have to do that. There have been resignations are


from the grok Government today, despite yesterday's reports that


the latest austerity plan appeared to have been agreed. It comes as


the eurozone is demanding tougher cuts beyond those accepted by the


Greek Government, amid more trouble on the streets.


Why is there such a mess and sense of crisis tonight, when last night


it seemed as if they had done it? You have to look at the entire


thing, the process was they put the agreed austerity plan to the


European Union Finance Ministers, they said, no, they want more cuts


this year, they hadn't quite delivered that. They want the


parties in the coalition here to sign up more or less in person tut


to this austerity plan. -- perpituity, to this austerity plan.


One of the parties resigned, and said they wouldn't support the


austerity plan. In the last you foo minutes it was signed off by the


remained -- few minutes it was signed off by the remained ing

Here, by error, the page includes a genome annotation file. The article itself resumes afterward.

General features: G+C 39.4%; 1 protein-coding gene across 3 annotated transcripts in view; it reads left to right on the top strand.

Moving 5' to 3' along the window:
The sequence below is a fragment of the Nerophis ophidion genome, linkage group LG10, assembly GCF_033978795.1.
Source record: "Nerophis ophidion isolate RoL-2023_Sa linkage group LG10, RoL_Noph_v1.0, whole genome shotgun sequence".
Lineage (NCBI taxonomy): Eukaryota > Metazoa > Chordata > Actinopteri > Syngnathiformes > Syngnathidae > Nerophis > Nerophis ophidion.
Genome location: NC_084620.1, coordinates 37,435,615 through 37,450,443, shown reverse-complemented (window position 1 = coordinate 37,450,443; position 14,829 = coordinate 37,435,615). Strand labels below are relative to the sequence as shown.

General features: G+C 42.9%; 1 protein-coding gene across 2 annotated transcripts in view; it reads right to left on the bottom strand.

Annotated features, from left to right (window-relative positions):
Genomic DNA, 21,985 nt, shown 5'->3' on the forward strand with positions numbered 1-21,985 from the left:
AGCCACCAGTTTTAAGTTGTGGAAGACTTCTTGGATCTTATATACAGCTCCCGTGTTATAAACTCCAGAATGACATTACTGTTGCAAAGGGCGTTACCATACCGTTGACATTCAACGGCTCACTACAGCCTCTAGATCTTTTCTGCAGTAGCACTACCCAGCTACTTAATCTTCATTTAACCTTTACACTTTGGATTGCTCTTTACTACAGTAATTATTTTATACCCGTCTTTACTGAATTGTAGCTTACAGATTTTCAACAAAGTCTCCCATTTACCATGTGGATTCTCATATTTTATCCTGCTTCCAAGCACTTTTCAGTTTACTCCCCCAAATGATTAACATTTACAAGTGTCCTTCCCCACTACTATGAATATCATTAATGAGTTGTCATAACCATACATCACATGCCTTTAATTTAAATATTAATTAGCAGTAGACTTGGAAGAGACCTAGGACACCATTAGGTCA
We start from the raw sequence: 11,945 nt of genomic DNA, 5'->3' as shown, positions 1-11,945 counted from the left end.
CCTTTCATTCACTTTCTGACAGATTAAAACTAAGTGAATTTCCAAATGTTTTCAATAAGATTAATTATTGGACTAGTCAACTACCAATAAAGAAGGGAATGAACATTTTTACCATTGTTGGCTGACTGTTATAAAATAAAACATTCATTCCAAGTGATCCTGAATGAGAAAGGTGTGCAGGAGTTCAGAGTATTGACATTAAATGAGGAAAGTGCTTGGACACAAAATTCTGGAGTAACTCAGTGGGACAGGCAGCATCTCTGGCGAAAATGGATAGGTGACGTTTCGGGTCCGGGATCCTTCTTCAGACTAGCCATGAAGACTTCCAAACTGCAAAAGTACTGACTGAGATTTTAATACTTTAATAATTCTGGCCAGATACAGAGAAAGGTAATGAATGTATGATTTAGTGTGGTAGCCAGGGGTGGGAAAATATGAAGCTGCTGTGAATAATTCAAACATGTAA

cabinet, and those others saying they are under the heel of Germany.


Where does it go from here, from the eurozone leaders and on the


streets? Today there has been clashes, as there nearly always are,


on Syntagma Square. There have been more than 20 Town Halls seized by


protesters. There is going to be a big strike today and tomorrow. A


massive demo on Sunday, which will ring the parliament and try to


prevent the MPs from getting in. I don't think it will be about, in


the future, social unrest, such as the complete disconnect between now


the majority of Greek voters and their parties. They have signed up


to something that manifestly most people here don't agree with. What


that is doing is corroding, not just the famous trust in politics